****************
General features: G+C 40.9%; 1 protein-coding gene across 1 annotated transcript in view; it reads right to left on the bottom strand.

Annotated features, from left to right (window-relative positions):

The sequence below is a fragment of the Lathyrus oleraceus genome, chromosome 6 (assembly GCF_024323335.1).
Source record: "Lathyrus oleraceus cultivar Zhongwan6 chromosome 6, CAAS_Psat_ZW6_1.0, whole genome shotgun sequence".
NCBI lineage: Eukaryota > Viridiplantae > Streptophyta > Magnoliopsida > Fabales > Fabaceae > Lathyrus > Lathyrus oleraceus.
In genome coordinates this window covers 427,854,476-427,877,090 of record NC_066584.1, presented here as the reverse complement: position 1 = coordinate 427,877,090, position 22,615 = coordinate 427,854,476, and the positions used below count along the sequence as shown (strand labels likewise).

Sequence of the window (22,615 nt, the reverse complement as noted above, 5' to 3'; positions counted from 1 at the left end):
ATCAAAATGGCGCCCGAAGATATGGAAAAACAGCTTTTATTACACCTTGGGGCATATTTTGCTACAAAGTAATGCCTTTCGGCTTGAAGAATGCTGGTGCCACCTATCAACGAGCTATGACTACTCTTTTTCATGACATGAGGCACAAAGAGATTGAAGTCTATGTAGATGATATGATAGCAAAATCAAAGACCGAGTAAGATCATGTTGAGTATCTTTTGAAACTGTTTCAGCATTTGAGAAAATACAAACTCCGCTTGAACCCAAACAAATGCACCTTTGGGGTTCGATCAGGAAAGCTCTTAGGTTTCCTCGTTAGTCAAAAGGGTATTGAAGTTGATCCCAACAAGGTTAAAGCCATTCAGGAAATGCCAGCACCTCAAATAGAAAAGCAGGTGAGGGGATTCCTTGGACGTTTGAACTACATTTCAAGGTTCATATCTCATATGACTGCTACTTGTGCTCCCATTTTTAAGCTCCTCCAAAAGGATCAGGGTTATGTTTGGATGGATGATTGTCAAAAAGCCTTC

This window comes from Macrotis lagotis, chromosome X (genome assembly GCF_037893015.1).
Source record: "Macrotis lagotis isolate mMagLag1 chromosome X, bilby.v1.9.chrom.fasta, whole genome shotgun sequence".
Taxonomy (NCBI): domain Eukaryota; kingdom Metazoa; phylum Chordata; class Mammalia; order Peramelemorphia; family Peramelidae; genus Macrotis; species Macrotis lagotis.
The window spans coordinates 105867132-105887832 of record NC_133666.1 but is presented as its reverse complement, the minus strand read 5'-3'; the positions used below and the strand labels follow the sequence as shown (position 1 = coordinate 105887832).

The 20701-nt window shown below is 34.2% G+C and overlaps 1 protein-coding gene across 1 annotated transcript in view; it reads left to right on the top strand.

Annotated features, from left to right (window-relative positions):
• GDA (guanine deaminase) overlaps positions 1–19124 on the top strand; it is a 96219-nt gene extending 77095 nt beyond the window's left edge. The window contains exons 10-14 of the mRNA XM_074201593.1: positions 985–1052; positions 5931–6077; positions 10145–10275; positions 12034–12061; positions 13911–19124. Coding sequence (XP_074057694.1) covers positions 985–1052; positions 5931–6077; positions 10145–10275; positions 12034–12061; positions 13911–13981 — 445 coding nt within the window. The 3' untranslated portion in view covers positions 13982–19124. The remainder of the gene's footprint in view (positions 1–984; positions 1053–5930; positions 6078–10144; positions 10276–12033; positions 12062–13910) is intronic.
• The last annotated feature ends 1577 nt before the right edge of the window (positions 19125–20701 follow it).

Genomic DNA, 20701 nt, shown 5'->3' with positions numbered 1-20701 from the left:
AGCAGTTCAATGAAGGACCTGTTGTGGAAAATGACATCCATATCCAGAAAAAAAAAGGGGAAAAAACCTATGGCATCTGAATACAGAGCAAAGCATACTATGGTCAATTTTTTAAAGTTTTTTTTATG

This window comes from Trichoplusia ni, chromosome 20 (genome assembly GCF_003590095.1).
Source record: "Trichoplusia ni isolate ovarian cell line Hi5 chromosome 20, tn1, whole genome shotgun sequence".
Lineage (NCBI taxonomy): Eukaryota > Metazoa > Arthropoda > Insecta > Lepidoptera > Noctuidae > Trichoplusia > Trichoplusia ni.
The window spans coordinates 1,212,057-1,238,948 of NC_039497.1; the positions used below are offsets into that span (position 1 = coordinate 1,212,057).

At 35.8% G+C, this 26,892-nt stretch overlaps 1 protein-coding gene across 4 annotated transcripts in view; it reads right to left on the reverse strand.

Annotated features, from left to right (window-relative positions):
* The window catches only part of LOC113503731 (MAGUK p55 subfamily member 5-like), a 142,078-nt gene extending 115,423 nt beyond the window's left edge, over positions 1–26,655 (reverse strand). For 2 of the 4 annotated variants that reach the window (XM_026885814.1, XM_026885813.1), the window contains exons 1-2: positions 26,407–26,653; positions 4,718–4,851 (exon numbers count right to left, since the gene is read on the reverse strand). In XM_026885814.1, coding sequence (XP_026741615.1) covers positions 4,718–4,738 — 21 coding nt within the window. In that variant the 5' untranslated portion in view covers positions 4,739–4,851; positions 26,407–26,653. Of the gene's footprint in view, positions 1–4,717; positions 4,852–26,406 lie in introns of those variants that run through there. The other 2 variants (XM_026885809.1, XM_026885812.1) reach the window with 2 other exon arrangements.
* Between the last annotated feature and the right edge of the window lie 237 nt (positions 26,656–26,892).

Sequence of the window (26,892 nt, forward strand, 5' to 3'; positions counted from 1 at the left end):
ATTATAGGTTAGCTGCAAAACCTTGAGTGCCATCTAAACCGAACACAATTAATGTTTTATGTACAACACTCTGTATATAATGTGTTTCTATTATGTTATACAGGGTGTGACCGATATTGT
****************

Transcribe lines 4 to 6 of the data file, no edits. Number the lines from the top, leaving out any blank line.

Source record: "Lathyrus oleraceus cultivar Zhongwan6 chromosome 6, CAAS_Psat_ZW6_1.0, whole genome shotgun sequence".
NCBI lineage: Eukaryota > Viridiplantae > Streptophyta > Magnoliopsida > Fabales > Fabaceae > Lathyrus > Lathyrus oleraceus.
In genome coordinates this window covers 427,854,476-427,877,090 of record NC_066584.1, presented here as the reverse complement: position 1 = coordinate 427,877,090, position 22,615 = coordinate 427,854,476, and the positions used below count along the sequence as shown (strand labels likewise).